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Re: mailman email harvester
From: Valdis.Kletnieks () vt edu
Date: Sat, 12 Feb 2005 23:30:36 -0500

On Sat, 12 Feb 2005 13:11:41 +0100, Bernhard Kuemel said:

If a user choses to use hashcash he must understand it. If he
doesn't and subscribes to a mailing list all the list mail will go
to his spam folder. He will learn from that and whitelist list mail.

Given the number of people who can't even learn "don't open the spam" and
"Don't click on the spyware links", I doubt enough users will both choose
and do it right to make a difference.

| And remember that the whole *idea*
| of hashcash is that you make it impractical for somebody to send
3,000 pieces
| of mail.  I'm sure netsys.com wouldn't want to keep
full-disclosure if they had
| to do hashcash for even 10% of their users.

They would not hashcash every mail, but sign each incoming mail so
spammers can't spam suscribers whose addresses then can be published

You missed the point - if a user forgets to whitelist netsys.com, then
*NETSYS.COM* has to do a hashcash to deliver the *outbound* mail to the
bozo's ISP.

Subscribing to mailing lists has always been a process of following
instructions. If you subscribe via a web page, this web page will
tell you which addresses to whitelist. If you subscribe via email
firstly there will also be some source of instructions how to
subscribe, and secondly you can whitelist replies that reference
(private) emails you sent recently.

You'd be surprised how many people get it wrong *now*, when the instructions
onlu say "send mail to *this* address with *this* in it'.  I've seen people
manage to get it wrong even when they have a link that says

mailto:majordom () example com&body=subscribe listname

If you just say "and remember to whitelist foo () address" they won't know how/
And if you try to give directions, you'll have to have AOL instrucitons, and
Hotmail instructions, and Yahoo instructions, and GMail instructions, and at
least some of the Hotmail users will try to follow the Yahoo instructions just
because they're total yahoos as well as being hotmail subscribers..

| There's also all the stuff that things like amazon, ebay, your bank,
| your insurance company, your utility companies, etc... all send out,
| that users will forget to whitelist.

They can send hashcashed requests for being whitelisted which will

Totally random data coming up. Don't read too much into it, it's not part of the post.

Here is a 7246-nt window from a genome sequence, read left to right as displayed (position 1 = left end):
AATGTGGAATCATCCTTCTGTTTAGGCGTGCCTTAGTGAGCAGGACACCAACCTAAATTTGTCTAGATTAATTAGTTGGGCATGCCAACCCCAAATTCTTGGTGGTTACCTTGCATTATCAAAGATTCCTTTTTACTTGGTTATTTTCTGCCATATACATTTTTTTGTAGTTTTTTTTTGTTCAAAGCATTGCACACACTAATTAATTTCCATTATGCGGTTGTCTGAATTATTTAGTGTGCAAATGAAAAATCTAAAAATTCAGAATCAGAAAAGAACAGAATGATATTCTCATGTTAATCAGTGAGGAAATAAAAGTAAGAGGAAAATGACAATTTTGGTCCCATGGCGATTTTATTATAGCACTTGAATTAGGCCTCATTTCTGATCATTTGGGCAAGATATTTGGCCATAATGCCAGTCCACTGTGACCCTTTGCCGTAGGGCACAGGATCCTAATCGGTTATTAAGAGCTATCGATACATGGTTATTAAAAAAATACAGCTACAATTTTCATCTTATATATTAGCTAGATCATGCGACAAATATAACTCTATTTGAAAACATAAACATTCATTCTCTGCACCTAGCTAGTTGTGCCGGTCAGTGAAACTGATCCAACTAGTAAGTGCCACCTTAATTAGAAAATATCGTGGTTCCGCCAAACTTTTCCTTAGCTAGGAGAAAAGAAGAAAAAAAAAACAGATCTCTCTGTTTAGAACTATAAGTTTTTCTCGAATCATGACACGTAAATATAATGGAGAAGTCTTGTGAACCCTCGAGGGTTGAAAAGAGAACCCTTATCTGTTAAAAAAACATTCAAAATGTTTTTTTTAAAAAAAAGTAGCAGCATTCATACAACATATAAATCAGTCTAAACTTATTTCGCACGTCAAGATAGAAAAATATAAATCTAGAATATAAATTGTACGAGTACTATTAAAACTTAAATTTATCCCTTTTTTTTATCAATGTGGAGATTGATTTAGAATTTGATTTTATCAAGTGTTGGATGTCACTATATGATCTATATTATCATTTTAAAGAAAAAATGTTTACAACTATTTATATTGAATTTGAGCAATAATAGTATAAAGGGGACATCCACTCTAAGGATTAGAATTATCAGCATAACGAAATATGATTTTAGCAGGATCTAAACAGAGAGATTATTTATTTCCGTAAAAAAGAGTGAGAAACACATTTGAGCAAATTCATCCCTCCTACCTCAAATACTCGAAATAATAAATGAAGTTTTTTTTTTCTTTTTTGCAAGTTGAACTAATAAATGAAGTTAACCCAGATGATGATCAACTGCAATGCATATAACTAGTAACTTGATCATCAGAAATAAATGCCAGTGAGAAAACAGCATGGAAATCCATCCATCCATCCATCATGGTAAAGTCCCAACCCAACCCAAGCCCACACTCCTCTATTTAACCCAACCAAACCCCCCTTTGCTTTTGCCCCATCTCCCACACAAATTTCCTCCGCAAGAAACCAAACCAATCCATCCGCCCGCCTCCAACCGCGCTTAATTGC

pop up a window similar to message receipt requests.

And the spammers can send hashcashed requests too - remember they have thousands
of zombies, so it doesn't bother them...

I don't understand the situation. Human edited mail is usually
created on a workstation that is capable of making hashcash while
the mail is edited.

You missed a point here.  If I'm composing on a workstation, you *DONT*
want me to do a hashcash *THEN* - because if I'm a spammer, I can do the
hashcash ONCE, and send it to 75 different mailservers, and they'll never

What ends up happening is the user composes it, hits "send", it goes to their
ISP's mail hub - and when the 75 copies go out, the mail hub has to do a
different hashcash for each of the 75 destinations that ask for a hashcash.

That's why hashcash is painful to mail hubs.

Configure your system to require more. 1 minute. Or 10. Or 20. The
amount of hashcash can be put in an email address comment or if
insufficient cash is sent, the receiving system can automatically
request more.

Remember that you have to pick a number that a legitimate ISP can calculate
a fair number of them a day - if you're cranking a million e-mails a day,
which even a fairly small site like ours manages to do, and only 1% of the
mail needs to be hash-cashed for one CPU minute, suddenly you need 6 CPUs
doing nothing but grinding hashcash.

On the other hand, if you're a spammer with 10K zombies, requiring a minute
of hashcash still means you can send 1.4M spam per day, using other people's

Attachment: _bin

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